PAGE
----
AUG 02, 2022
Karnataka’s online gaming ban won’t work. It shows poor grasp of tech
OCT 04, 2021
Video games have been linked to addiction and mental health issues | Representational image | Pixabay
The legislative assembly of Karnataka passed the Karnataka Police (Amendment) Bill 2021, banning all formats of online games involving monetary stakes on 23 September. It is one among many prohibitory statutes enacted by southern states including Tamil Nadu, Telangana, and Andhra Pradesh. Tamil Nadu’s Gaming and Police Laws (Amendment) Act, 2021, which is similar in substance to Karnataka’s legislation, was struck down by the Madras High Court just a few months ago for being “unreasonable” and “irrational”. Such statutes are enacted in the name of protecting people from “the evils of online gaming”. It’s worth examining this pattern of digital paternalism from a wider international lens.
In August, China introduced new rules which cap the total time minors can spend on video games to three specific hours a week – between 8 and 9 pm on Fridays, weekends, and public holidays. As a country that has an infamous internet firewall, China makes a good case study for digital paternalism. However, it is not the only nation to have prescribed such overbroad curbs on gaming. In 2011, South Korea introduced a “shutdown law”, that prohibited children under 16 from playing video games for a six-hour period starting at midnight. In March 2020, the Kansai region in Japan passed a similar law limiting the game time for minors to one hour a day.
Moreover, experience suggests that regulations with moral overtones do not fulfil their societal aims either. For instance, studies show that the South Korean law failed to limit the time spent by minors on gaming activity. In fact, the South Korean government recently announced its decision to abolish the shutdown law. Similarly, China’s previous attempt to curb video game addiction was unsuccessful. In 2019, the country introduced a regulation that imposed a gaming curfew between 10 pm and 8 am, capped game time for minors to 90 minutes a day, and prescribed an in-game purchase ceiling of $57. However, gamers were quick to find ways to circumvent the regulations. Last year, Chinese state media reported that some e-commerce platforms allowed the rental and sale of verified gaming accounts, which can be used to bypass the regulations. Children also became more adept at skirting restrictions by using virtual private networks. Not only do morally motivated regulations fail to achieve intended outcomes, but they also risk pushing the very demographic they want to protect, into unregulated spaces.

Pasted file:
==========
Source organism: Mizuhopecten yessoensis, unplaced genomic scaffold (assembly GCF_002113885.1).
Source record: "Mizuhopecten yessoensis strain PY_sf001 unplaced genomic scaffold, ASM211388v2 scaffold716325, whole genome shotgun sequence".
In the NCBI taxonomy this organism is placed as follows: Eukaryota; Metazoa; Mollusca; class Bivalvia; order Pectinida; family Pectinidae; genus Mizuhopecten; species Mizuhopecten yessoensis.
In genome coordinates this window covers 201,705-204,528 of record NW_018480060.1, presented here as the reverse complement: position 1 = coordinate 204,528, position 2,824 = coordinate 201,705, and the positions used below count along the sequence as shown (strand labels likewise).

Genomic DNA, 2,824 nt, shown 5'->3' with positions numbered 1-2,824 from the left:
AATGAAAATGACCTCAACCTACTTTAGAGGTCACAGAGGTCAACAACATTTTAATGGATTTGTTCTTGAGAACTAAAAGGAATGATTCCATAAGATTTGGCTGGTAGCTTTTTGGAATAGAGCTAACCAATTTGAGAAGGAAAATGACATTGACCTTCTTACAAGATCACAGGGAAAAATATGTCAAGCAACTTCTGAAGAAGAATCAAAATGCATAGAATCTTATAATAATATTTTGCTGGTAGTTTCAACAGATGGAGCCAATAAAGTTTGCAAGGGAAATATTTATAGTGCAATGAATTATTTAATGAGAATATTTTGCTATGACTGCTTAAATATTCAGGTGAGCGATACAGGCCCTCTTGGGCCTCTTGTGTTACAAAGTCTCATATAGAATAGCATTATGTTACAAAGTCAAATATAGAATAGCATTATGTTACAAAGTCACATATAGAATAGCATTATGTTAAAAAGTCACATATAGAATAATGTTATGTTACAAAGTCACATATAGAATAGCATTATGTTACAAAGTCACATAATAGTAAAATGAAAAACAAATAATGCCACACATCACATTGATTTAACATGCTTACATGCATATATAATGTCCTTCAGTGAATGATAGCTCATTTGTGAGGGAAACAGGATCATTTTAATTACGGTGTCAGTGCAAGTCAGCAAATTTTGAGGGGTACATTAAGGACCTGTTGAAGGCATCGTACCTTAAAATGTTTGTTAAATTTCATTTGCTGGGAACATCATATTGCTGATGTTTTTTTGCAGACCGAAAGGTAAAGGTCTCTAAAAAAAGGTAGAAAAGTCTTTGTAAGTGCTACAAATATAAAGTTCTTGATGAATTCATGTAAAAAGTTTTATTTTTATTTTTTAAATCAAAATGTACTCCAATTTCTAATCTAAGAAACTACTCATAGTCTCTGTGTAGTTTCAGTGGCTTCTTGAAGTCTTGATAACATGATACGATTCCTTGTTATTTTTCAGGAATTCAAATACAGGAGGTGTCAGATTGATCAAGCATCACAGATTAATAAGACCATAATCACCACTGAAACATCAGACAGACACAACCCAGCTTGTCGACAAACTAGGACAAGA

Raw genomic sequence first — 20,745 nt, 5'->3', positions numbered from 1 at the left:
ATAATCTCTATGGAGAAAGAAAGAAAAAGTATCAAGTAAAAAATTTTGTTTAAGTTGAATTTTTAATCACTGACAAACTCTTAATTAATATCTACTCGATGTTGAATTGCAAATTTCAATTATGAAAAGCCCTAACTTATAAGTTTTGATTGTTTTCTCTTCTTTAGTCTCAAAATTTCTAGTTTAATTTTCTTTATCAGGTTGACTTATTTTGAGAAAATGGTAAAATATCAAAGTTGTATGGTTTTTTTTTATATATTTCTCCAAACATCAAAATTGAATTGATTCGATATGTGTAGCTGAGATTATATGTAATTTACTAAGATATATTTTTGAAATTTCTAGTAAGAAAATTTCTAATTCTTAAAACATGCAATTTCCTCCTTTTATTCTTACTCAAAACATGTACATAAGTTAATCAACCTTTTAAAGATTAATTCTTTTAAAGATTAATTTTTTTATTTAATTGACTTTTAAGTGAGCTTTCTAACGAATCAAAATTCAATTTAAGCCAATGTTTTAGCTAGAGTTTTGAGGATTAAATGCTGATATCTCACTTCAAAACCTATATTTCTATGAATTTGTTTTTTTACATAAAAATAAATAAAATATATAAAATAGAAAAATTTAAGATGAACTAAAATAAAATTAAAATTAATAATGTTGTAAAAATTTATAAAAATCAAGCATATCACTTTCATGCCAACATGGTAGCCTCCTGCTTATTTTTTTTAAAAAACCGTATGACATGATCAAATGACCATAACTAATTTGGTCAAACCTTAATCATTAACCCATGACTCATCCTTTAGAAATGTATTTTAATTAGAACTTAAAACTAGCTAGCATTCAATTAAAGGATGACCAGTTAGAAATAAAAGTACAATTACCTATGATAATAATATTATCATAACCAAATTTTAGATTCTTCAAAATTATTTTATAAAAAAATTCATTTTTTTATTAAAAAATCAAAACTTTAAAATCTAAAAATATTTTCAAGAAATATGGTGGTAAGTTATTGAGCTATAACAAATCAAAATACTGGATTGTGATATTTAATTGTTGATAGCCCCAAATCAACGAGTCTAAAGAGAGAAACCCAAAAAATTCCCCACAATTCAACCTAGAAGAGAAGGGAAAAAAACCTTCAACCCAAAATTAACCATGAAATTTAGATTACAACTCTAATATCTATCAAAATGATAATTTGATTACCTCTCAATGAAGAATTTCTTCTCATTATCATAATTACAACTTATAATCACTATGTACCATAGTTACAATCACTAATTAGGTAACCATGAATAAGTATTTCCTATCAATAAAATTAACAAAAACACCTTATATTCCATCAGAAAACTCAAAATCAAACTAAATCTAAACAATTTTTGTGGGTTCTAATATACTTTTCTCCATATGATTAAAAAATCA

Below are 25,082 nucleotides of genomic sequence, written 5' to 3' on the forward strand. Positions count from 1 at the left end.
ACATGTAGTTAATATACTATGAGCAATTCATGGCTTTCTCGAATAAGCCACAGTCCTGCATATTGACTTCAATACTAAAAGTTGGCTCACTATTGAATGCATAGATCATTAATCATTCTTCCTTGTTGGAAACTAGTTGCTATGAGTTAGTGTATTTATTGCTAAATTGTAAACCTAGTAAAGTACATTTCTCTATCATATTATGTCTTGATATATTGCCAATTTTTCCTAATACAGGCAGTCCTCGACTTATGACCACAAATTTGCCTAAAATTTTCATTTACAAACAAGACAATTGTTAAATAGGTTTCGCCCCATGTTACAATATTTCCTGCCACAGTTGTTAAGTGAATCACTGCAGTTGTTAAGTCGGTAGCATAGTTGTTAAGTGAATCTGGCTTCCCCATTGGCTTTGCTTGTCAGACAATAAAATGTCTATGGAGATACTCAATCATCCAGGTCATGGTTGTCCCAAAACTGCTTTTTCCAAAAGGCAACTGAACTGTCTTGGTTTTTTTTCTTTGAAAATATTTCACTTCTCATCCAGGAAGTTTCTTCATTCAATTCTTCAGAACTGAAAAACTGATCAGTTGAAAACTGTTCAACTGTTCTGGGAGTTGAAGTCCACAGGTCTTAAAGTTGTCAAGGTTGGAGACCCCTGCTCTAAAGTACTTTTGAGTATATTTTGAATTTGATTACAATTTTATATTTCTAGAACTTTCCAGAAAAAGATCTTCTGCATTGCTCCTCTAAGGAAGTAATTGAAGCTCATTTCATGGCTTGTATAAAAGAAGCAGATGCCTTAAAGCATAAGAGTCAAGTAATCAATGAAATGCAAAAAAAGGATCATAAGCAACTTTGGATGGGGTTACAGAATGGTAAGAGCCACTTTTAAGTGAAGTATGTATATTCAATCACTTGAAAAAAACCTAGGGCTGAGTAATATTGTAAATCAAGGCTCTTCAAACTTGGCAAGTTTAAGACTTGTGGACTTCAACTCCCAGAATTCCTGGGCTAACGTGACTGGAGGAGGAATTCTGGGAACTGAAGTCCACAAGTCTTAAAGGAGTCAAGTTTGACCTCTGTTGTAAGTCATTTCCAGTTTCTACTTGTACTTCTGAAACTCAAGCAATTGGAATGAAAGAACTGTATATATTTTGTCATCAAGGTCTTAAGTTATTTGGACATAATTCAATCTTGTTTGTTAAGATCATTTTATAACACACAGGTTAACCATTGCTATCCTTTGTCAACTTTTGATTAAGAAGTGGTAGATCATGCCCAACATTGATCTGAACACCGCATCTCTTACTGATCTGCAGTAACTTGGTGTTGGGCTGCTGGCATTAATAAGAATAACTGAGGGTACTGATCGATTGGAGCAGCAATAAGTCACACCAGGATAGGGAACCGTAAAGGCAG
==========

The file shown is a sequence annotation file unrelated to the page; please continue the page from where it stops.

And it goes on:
State interference with individual liberty is particularly in vogue in digital markets. However, technological advancements outpace the ability of countries to ensure that regulations remain fit-for-purpose. Moreover, policymakers do not understand the technologies they seek to regulate. This issue is not unique to India. In 2018, when Mark Zuckerberg appeared to testify before the United States Congress, he was asked how Facebook is profitable if his app is free to use. Such instances reflect a lack of basic understanding of technology platforms and their business models.
The current wave of prohibitory laws that concern online games show a similar lack of rulemaking mastery. Consider the Tamil Nadu Gaming and Police Laws (Amendment) Act, 2021. The law, in its statement of objects and reasons, suggests that it was enacted to “protect innocent people from the evils of online gaming”. Other reasons included reported cases of people being cheated while playing rummy and poker online, as well as related suicides. To address these issues, the state government imposed a blanket ban on all online games played for monetary stakes. Similarly, the Telangana Gaming (Second Amendment) Ordinance, 2017 identified online rummy as a ‘regulatory trigger’, but ended up prohibiting all forms of online games played for stakes, whether judicially upheld or otherwise.